Carter has been looking to the skies since she was a child when her grandfather, an amateur astronomer, first showed her his telescope. She’s been particularly interested in the stars, and her current research describes how to estimate light incident on exoplanets.

“Events like this are a great opportunity to get people excited about solar science as we approach solar maximum,” she said.

The next total solar eclipse that will be seen from the contiguous United States will be on Aug. 23, 2044.

The meaning of solar eclipses in religion

Matt Duperon, associate professor of religious studies and coordinator of the Asian studies program Matt Duperon, associate professor of religious studies and coordinator of the Asian studies programHistorically, solar eclipses have held significance in various religious and cultural contexts, often as omens or warnings, both good and bad.

From Buddhism and Hinduism to Judaism and various indigenous religions, ancient civilizations often viewed eclipses with fear and believed the events foretold of impending doom or displeasure from the gods. They believed the eclipse required special prayers, acts of service or even sacrifice in response.

“Astronomical phenomena like eclipses were widely believed in ancient China to indicate something about the disposition of heaven to the human government,” said Matt Duperon, associate professor of religious studies and coordinator of the Asian studies program at Susquehanna. “That is, they were often taken as signals from heaven that the current ruler had lost or gained favor with the cosmic forces that influenced human affairs from afar.”

The ancient Chinese, Duperon said, used the term rishi 日食 to refer to an eclipse. It remains in modern Chinese and refers to something consuming or devouring the sun.

“There’s a lot of folklore about celestial beasts, usually a dragon or dog, swallowing the sun during an eclipse, so allegedly people would make a lot of noise to try and frighten it away and leave the sun alone,” Duperon said. “It’s important to note, however, that early Chinese astronomy was already quite advanced, so literate people probably didn’t really believe that’s what was happening.”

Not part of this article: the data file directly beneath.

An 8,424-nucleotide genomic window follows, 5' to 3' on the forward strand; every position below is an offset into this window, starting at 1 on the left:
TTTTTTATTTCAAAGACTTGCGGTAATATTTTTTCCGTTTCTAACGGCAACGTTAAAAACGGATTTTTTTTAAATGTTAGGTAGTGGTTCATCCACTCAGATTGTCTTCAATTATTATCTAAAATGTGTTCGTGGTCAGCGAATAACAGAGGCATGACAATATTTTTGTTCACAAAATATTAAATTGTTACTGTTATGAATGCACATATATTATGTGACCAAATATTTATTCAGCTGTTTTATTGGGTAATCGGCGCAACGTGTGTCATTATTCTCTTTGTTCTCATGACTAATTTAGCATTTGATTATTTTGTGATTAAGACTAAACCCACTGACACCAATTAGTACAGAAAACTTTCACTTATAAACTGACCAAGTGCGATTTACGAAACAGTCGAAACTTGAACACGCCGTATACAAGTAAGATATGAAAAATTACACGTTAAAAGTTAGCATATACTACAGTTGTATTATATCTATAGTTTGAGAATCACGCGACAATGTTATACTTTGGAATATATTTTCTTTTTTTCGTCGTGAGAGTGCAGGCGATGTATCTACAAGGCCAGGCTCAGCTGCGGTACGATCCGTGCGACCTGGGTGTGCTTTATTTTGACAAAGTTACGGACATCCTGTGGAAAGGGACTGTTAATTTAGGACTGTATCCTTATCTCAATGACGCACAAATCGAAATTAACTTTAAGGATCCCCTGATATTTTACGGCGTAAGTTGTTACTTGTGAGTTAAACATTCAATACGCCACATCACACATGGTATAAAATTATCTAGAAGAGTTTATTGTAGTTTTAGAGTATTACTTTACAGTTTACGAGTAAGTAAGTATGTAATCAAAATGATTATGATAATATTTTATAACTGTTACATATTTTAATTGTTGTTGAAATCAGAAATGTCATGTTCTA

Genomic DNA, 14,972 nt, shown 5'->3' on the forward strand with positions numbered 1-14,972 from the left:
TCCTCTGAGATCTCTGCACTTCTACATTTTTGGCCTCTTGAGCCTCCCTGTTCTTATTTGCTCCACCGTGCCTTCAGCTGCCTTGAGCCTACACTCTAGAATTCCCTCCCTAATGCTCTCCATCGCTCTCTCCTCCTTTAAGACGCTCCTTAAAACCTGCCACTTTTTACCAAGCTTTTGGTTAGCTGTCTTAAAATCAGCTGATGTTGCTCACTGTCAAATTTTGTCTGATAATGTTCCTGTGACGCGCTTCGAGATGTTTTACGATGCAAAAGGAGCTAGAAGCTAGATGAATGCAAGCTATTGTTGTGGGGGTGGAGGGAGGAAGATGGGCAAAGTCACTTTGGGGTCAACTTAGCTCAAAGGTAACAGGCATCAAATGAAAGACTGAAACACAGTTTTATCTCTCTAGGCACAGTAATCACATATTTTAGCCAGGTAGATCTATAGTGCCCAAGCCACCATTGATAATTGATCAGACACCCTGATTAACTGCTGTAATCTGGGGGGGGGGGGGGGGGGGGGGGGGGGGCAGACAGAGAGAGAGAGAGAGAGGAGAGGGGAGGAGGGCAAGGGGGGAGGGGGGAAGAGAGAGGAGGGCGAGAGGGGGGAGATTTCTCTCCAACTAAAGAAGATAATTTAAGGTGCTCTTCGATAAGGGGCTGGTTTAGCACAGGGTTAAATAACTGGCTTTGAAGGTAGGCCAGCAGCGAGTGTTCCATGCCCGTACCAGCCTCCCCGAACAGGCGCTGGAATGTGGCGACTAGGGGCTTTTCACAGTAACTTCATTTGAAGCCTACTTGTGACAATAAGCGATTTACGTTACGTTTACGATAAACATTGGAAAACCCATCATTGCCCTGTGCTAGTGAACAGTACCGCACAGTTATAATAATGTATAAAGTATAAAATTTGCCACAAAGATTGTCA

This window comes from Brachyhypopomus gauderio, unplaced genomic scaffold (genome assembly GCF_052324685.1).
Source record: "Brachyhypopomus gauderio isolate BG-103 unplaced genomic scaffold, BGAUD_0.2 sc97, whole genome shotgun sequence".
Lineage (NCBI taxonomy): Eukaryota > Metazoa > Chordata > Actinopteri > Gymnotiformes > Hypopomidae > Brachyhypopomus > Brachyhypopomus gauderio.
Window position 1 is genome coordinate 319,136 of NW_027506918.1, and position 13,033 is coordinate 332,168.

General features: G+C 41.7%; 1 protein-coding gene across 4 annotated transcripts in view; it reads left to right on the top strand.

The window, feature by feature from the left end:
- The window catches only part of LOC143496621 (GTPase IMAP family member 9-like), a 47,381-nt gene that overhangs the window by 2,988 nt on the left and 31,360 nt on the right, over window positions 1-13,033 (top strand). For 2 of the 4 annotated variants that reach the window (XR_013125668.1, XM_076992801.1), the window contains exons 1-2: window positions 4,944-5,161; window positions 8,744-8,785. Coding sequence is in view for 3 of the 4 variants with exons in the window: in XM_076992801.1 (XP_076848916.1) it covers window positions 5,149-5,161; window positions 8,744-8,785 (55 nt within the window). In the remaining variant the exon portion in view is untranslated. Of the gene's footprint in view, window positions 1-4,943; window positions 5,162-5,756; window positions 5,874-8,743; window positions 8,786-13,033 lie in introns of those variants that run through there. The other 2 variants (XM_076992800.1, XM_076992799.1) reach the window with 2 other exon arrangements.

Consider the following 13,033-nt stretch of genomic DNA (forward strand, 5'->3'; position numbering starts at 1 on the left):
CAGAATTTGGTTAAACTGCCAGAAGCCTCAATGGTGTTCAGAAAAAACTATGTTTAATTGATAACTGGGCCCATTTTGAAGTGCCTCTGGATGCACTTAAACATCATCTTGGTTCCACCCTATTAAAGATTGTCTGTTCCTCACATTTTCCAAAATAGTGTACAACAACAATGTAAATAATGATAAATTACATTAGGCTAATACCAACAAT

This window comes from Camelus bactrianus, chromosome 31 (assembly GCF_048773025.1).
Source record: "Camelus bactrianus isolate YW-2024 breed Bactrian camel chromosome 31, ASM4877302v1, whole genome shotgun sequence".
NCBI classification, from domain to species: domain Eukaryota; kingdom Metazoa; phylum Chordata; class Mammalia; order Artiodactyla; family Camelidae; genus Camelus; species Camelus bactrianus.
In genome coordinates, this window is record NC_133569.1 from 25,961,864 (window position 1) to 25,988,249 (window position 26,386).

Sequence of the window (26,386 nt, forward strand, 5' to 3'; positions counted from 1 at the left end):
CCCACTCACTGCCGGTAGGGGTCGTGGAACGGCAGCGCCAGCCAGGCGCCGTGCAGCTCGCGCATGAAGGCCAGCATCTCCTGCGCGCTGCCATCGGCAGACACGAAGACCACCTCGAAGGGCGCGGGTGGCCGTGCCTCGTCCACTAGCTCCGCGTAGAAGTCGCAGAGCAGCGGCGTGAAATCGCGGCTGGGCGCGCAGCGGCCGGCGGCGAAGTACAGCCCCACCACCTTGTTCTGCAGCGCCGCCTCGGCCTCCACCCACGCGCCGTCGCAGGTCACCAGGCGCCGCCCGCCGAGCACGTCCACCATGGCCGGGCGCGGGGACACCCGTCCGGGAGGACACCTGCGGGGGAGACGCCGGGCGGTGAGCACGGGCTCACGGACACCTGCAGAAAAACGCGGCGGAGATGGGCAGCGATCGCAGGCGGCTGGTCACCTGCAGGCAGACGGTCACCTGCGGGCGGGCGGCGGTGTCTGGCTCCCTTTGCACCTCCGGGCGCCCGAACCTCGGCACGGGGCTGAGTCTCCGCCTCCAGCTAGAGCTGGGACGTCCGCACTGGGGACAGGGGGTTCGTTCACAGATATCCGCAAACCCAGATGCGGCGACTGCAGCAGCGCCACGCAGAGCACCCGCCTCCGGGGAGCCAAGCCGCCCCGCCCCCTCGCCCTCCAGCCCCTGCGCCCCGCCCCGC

Further advances in science have long given us the real reasons behind eclipses, though many religions still view the astronomical events as a time of transformation and renewal and a reminder of the interconnectedness of life on Earth to the cosmos.

How to safely view a solar eclipse

The main rule for viewing an eclipse is not to look at the sun directly without proper filters. Looking directly at the sun, even for a few seconds, can cause permanent or long-lasting retinal burns. Here are Carter’s tips for viewing the April eclipse safely.

Eclipse glasses. Eclipse glasses or viewers work by using filters to dampen the intensity of the sun’s light to at least 1,000 times darker than ordinary sunglasses. First, check with your local library or museum to see if any are available. If not, you can purchase them online from retailers recommended by the American Astronomy Society. Eclipse glasses or viewers should state that the product meets the ISO 12312.2 or 12312.2-2015 international standard. The AAS also can tell you if your viewer makes the grade.

“I do not recommend using retailers not listed on the site due to the danger of counterfeit equipment,” Carter said.

Projection. If you don’t have eclipse-viewing glasses, Carter recommends using projection by casting an image of the sun onto a screen or the ground. Her favorite tool is called a box pinhole projector. You can learn how to build your own here.

More information on how to safely view the eclipse can be found from the AAS.